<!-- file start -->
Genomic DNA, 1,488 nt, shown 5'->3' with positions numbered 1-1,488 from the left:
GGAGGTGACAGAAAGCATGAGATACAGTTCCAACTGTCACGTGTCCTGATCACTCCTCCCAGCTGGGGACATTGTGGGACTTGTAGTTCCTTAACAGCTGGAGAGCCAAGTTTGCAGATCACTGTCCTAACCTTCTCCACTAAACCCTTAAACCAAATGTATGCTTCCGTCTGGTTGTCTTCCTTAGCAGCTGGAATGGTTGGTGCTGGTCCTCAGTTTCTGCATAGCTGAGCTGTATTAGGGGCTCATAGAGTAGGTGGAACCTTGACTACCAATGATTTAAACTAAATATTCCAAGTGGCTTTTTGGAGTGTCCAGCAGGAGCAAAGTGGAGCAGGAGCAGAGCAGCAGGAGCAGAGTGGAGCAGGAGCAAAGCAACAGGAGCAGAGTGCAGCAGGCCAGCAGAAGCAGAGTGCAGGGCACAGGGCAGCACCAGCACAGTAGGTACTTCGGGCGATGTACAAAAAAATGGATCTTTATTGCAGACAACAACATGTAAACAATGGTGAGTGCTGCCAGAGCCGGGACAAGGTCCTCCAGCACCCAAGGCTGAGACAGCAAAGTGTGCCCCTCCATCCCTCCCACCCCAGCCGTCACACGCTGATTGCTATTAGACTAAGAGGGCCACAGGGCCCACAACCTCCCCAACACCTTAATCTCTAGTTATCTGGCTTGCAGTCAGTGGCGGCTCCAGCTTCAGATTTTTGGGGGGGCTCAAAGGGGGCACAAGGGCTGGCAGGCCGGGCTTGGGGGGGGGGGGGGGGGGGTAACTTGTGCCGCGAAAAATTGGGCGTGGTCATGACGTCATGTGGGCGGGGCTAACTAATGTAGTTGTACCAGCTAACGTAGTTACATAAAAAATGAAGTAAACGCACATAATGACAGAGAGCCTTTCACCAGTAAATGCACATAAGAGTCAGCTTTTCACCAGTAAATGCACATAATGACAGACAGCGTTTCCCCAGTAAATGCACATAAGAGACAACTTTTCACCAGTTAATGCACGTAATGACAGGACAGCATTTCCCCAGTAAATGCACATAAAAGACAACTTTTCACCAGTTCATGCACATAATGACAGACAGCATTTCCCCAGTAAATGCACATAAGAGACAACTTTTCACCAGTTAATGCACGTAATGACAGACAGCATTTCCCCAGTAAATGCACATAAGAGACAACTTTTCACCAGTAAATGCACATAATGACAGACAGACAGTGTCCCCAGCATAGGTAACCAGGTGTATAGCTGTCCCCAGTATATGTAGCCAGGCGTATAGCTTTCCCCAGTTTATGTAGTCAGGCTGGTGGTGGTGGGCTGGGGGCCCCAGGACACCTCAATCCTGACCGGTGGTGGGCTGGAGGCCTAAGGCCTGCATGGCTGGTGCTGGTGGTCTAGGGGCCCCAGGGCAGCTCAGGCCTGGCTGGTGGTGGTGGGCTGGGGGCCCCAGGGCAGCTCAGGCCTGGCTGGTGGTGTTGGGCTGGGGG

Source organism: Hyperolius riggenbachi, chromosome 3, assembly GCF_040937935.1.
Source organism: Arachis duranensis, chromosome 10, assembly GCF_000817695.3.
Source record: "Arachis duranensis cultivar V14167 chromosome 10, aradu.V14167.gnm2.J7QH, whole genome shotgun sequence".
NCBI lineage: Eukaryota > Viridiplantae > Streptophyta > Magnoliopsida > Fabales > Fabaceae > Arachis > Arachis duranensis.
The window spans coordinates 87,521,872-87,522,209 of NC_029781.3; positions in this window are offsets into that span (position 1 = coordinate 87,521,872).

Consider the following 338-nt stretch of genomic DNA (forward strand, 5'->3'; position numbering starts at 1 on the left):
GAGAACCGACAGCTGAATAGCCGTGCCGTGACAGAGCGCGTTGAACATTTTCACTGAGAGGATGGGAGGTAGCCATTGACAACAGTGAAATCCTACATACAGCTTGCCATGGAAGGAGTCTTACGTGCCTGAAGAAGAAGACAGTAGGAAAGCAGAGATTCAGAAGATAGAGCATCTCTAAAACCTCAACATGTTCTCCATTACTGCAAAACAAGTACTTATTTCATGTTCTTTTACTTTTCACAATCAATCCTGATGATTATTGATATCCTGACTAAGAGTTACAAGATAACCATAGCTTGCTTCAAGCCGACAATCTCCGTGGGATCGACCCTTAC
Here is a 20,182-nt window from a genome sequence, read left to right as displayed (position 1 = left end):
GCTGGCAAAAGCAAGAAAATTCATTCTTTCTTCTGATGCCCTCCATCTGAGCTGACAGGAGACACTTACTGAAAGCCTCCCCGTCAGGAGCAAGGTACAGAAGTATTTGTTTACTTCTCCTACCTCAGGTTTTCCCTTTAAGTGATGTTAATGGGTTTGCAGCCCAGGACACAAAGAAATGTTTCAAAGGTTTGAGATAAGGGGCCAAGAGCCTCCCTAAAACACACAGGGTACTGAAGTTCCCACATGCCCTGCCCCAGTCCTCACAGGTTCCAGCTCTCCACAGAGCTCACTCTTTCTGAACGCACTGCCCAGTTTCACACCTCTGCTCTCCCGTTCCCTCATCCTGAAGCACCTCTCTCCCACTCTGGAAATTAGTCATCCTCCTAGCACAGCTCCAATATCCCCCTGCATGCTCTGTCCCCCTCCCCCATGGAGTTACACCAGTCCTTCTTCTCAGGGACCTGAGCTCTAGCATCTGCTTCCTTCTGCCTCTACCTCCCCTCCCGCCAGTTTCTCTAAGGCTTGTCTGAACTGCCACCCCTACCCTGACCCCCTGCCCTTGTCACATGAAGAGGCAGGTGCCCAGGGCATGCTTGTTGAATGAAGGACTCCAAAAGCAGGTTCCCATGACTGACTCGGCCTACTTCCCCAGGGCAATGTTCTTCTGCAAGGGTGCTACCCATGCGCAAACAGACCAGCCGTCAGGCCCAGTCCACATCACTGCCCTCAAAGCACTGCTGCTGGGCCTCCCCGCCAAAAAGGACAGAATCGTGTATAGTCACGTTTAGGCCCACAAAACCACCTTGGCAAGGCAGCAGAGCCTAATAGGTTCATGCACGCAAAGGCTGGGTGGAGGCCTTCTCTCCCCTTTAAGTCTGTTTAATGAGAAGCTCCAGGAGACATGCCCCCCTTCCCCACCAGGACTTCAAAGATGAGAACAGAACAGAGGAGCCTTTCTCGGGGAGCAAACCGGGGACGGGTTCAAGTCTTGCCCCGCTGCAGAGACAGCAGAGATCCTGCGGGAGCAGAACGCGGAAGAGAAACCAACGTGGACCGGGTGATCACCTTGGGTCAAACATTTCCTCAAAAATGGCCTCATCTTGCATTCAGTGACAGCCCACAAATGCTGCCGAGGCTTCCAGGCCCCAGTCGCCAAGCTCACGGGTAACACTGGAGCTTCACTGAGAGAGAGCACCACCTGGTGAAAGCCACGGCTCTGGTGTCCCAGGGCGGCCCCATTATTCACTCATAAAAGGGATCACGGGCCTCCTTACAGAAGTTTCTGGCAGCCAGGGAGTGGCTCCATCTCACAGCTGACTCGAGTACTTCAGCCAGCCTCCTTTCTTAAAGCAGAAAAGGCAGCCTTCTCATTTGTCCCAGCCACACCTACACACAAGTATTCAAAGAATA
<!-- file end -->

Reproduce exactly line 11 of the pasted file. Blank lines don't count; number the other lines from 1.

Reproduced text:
GCTGGCAAAAGCAAGAAAATTCATTCTTTCTTCTGATGCCCTCCATCTGAGCTGACAGGAGACACTTACTGAAAGCCTCCCCGTCAGGAGCAAGGTACAGAAGTATTTGTTTACTTCTCCTACCTCAGGTTTTCCCTTTAAGTGATGTTAATGGGTTTGCAGCCCAGGACACAAAGAAATGTTTCAAAGGTTTGAGATAAGGGGCCAAGAGCCTCCCTAAAACACACAGGGTACTGAAGTTCCCACATGCCCTGCCCCAGTCCTCACAGGTTCCAGCTCTCCACAGAGCTCACTCTTTCTGAACGCACTGCCCAGTTTCACACCTCTGCTCTCCCGTTCCCTCATCCTGAAGCACCTCTCTCCCACTCTGGAAATTAGTCATCCTCCTAGCACAGCTCCAATATCCCCCTGCATGCTCTGTCCCCCTCCCCCATGGAGTTACACCAGTCCTTCTTCTCAGGGACCTGAGCTCTAGCATCTGCTTCCTTCTGCCTCTACCTCCCCTCCCGCCAGTTTCTCTAAGGCTTGTCTGAACTGCCACCCCTACCCTGACCCCCTGCCCTTGTCACATGAAGAGGCAGGTGCCCAGGGCATGCTTGTTGAATGAAGGACTCCAAAAGCAGGTTCCCATGACTGACTCGGCCTACTTCCCCAGGGCAATGTTCTTCTGCAAGGGTGCTACCCATGCGCAAACAGACCAGCCGTCAGGCCCAGTCCACATCACTGCCCTCAAAGCACTGCTGCTGGGCCTCCCCGCCAAAAAGGACAGAATCGTGTATAGTCACGTTTAGGCCCACAAAACCACCTTGGCAAGGCAGCAGAGCCTAATAGGTTCATGCACGCAAAGGCTGGGTGGAGGCCTTCTCTCCCCTTTAAGTCTGTTTAATGAGAAGCTCCAGGAGACATGCCCCCCTTCCCCACCAGGACTTCAAAGATGAGAACAGAACAGAGGAGCCTTTCTCGGGGAGCAAACCGGGGACGGGTTCAAGTCTTGCCCCGCTGCAGAGACAGCAGAGATCCTGCGGGAGCAGAACGCGGAAGAGAAACCAACGTGGACCGGGTGATCACCTTGGGTCAAACATTTCCTCAAAAATGGCCTCATCTTGCATTCAGTGACAGCCCACAAATGCTGCCGAGGCTTCCAGGCCCCAGTCGCCAAGCTCACGGGTAACACTGGAGCTTCACTGAGAGAGAGCACCACCTGGTGAAAGCCACGGCTCTGGTGTCCCAGGGCGGCCCCATTATTCACTCATAAAAGGGATCACGGGCCTCCTTACAGAAGTTTCTGGCAGCCAGGGAGTGGCTCCATCTCACAGCTGACTCGAGTACTTCAGCCAGCCTCCTTTCTTAAAGCAGAAAAGGCAGCCTTCTCATTTGTCCCAGCCACACCTACACACAAGTATTCAAAGAATA